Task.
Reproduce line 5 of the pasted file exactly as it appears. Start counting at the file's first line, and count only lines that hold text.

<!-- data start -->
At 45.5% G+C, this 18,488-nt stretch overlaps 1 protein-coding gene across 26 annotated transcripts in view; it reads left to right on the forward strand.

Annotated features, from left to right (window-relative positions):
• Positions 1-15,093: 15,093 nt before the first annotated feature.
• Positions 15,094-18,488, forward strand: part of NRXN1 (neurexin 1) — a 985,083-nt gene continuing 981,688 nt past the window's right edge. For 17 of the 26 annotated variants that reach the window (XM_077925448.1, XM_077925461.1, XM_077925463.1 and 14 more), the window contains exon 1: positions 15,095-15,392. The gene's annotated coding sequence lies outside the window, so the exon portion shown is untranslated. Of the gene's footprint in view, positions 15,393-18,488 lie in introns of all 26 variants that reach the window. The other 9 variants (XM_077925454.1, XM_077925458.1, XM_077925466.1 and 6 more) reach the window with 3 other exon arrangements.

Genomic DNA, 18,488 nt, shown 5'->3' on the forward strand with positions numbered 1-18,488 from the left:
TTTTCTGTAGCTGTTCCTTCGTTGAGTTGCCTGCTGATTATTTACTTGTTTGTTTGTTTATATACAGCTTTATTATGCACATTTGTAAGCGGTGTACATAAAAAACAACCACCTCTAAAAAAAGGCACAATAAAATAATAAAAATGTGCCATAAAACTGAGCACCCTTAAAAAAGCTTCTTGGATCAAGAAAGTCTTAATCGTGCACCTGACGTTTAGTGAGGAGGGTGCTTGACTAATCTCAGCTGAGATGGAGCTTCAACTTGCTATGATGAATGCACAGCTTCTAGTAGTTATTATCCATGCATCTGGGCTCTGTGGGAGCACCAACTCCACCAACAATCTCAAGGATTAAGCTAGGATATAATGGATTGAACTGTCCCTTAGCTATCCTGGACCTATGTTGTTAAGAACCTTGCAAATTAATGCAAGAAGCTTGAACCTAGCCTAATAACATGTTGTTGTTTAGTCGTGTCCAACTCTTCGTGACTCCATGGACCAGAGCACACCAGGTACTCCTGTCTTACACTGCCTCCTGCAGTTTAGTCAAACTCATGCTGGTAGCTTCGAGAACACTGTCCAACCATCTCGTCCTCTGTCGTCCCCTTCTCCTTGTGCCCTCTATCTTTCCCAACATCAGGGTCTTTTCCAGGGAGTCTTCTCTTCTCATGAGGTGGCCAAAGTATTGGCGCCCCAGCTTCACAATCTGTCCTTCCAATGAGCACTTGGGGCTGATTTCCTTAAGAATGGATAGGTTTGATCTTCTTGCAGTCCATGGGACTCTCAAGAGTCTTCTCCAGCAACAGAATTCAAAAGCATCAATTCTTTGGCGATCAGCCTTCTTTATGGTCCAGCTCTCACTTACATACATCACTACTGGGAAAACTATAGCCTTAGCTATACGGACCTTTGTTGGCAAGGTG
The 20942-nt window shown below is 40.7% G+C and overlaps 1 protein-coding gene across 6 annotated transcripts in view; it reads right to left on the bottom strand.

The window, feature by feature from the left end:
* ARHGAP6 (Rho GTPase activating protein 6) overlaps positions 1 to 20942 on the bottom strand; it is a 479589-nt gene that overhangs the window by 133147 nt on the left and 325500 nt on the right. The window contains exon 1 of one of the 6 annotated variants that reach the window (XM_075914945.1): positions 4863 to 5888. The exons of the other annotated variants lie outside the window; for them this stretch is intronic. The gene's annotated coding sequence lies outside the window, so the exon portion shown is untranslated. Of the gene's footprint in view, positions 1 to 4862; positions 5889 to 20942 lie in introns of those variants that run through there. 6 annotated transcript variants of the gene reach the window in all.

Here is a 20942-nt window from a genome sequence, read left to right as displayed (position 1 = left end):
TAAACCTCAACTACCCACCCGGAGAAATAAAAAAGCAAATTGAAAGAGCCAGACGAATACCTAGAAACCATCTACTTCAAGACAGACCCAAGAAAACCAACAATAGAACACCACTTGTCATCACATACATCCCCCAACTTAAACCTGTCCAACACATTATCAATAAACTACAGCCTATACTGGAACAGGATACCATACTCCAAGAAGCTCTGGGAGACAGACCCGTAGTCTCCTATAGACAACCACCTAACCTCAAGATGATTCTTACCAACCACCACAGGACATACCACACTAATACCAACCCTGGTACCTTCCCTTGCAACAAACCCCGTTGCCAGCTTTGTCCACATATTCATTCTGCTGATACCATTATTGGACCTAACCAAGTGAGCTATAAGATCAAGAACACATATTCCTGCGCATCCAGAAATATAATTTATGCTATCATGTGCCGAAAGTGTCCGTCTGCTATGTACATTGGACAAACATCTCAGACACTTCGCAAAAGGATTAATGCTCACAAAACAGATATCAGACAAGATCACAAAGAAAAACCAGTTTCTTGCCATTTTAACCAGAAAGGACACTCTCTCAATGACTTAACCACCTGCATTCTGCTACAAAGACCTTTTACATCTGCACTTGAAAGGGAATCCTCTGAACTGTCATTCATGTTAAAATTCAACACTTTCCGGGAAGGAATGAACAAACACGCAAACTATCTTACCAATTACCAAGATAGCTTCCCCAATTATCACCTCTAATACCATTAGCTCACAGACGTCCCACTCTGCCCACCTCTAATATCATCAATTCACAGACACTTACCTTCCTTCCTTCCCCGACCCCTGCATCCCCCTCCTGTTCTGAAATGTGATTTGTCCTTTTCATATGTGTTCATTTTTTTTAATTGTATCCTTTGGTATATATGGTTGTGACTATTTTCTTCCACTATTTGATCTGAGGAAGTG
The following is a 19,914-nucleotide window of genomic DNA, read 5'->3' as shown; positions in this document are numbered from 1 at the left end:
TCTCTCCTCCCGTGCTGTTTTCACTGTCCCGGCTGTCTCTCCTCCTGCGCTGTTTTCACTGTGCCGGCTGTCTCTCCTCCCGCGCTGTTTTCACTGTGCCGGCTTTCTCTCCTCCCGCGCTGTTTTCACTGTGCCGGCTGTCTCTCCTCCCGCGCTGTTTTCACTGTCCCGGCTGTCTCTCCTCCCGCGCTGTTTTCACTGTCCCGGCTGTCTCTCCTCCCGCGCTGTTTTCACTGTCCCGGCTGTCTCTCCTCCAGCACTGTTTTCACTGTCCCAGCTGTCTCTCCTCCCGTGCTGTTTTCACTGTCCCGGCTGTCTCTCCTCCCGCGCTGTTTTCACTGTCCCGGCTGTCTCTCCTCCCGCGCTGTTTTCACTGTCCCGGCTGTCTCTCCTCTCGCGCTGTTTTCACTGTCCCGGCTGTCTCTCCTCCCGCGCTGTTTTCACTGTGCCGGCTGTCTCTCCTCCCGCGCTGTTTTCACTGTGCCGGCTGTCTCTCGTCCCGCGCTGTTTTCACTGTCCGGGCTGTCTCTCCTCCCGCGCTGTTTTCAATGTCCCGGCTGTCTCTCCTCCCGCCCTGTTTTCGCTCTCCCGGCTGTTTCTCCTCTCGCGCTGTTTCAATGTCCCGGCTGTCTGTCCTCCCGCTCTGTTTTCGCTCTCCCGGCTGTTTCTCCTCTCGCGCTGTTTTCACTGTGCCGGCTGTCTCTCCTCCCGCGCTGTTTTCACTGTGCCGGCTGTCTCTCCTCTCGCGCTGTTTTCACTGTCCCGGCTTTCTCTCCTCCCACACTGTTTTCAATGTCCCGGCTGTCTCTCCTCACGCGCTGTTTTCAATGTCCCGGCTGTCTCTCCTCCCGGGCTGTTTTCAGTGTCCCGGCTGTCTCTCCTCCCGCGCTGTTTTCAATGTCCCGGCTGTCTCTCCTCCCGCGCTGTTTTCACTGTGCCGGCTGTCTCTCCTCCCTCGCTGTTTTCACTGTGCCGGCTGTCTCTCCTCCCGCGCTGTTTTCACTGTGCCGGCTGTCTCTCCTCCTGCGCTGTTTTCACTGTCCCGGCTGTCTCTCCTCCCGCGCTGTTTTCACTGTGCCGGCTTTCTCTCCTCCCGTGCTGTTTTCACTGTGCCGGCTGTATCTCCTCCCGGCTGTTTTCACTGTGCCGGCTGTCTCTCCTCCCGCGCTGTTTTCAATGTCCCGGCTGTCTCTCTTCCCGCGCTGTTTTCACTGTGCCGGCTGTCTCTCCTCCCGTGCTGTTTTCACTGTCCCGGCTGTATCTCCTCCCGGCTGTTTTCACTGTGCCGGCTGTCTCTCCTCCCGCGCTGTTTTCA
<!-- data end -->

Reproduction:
Genomic DNA, 18,488 nt, shown 5'->3' on the forward strand with positions numbered 1-18,488 from the left: